Pictures and text by Riitta Mäki
the Halonen Museum Foundation
born 11 October 1937, Lapinlahti
Lives and works in Lapinlahti
Pauli Martikainen began his career as an artist at the Lappeenranta friends of art drawing school and continued on to the Finnish Academy of Fine Arts. He graduated as a painter in 1970. He has had a long career as a painter and as a teacher of sculpture, and as an art expert and exhibit designer for the Halonen Museum Foundation.
Martikainen has always drawn, but is best known as a painter. The artist, whose earlier works were landscapes painted in a simplistic style, has now turned to constructivism, where forms are broken and painted away. Martikainen says it is important to leave what is important in the work, so that its lines and a strong backbone are left intact. His subjects can be trees, landscapes or figures. The works take in contrasting phenomena that appear in nature and residual imprints, as well as the shine and shades of colours. ”What’s important is how you perceive it all while painting. You don’t do everything, but that which already exists,” Martikainen says.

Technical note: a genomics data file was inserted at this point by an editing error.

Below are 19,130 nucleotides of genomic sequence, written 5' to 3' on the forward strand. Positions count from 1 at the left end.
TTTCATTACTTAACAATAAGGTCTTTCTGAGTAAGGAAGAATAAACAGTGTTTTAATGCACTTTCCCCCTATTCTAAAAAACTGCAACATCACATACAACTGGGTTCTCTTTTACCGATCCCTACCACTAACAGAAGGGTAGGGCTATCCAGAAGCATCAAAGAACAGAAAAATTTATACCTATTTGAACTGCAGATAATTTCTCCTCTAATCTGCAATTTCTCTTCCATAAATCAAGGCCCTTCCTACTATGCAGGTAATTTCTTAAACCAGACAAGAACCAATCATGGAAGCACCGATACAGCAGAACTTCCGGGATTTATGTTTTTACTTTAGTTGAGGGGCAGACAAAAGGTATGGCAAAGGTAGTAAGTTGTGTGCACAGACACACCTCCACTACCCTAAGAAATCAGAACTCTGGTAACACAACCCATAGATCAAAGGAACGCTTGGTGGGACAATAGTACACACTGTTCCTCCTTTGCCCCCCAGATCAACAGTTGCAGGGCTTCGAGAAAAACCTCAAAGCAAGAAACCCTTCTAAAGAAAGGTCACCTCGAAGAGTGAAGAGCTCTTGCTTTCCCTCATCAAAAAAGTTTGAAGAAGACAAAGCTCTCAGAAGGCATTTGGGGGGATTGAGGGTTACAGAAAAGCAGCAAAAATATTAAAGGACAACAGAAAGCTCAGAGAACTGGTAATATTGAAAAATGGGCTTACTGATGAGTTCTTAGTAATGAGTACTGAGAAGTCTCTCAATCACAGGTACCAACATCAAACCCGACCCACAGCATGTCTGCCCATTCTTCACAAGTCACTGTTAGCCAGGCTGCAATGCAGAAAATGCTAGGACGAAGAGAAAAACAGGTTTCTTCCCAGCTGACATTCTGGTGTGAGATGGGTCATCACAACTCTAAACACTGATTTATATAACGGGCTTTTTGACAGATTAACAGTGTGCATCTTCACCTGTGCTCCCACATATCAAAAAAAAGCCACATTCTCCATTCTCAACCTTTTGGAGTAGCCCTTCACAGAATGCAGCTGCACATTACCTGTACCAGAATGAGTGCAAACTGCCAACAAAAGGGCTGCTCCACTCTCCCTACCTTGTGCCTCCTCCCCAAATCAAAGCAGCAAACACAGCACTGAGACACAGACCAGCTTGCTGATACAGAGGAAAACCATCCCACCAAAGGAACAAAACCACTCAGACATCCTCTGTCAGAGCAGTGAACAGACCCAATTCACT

Martikainen paints primarily with oils and acrylics. Fast-drying acrylics are better suited to his spontaneous style. Still, creating a piece usually takes time. Although brush strokes are quick, the thought process is long.
The painting "Vertikaalisommitelma" from 1991 was first exhibited at the Lapinlahti Art Museum when it was brand new. The painting was completed in the exhibit hall at the same time that a group exhibit was being set up for the artists Sakari Marila, Pauli Martikainen, Oiva Meriläinen, Jaakko Salmi, Anneli Sipiläinen and Henry Wuorila-Stenberg. In Vertikaalisommitelma the subject is moved through Martikainen’s mind to the canvas all at once, maintaining what was important.